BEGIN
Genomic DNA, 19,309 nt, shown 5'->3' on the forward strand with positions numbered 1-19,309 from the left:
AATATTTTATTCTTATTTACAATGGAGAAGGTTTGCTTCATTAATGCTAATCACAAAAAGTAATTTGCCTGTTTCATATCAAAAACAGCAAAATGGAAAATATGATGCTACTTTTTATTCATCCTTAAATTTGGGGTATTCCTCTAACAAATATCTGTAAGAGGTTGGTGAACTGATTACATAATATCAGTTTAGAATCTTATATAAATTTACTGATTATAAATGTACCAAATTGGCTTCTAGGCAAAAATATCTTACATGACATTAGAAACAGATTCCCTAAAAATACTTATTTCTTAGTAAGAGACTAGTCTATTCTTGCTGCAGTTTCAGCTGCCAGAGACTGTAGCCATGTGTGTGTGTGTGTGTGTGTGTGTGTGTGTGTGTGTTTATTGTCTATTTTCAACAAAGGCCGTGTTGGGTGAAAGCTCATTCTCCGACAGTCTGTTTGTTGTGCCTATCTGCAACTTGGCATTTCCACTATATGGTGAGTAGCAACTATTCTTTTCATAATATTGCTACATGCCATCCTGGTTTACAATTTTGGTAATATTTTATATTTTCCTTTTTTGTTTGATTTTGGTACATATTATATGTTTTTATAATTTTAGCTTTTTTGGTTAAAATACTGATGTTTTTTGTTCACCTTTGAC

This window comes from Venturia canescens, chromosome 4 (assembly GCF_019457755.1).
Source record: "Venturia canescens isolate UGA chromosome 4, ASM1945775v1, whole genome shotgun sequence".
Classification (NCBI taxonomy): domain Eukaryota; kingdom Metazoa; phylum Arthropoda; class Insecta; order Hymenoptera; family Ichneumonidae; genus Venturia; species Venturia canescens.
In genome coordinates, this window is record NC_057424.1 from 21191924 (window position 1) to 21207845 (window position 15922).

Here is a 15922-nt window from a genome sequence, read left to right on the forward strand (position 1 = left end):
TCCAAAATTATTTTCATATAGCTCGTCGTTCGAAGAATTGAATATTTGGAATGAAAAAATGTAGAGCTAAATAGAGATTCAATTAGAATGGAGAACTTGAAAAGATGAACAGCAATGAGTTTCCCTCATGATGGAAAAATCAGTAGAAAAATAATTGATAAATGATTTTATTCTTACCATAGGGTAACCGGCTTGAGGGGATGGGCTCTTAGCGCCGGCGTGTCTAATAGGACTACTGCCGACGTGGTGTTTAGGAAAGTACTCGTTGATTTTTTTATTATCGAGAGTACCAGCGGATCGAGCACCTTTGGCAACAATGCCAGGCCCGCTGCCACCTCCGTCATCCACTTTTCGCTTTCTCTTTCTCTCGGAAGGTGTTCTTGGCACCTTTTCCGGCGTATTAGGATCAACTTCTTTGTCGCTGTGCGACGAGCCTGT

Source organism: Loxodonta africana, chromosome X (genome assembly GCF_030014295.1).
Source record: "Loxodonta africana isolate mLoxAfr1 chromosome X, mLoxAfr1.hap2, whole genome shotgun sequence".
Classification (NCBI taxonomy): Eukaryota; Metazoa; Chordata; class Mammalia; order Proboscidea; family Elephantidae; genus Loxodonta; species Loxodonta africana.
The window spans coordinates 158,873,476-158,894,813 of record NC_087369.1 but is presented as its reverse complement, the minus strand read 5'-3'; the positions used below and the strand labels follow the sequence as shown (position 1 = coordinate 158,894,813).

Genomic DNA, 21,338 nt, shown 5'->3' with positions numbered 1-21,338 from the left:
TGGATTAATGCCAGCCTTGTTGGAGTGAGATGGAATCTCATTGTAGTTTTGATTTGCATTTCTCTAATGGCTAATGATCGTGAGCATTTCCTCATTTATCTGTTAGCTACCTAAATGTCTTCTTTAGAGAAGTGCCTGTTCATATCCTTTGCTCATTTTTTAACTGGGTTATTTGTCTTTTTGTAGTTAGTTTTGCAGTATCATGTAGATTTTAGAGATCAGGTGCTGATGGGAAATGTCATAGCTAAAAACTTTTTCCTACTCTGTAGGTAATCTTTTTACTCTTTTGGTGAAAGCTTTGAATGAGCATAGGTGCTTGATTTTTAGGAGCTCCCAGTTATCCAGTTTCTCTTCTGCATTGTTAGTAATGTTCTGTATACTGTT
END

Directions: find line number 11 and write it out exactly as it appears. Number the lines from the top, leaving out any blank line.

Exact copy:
Classification (NCBI taxonomy): Eukaryota; Metazoa; Chordata; class Mammalia; order Proboscidea; family Elephantidae; genus Loxodonta; species Loxodonta africana.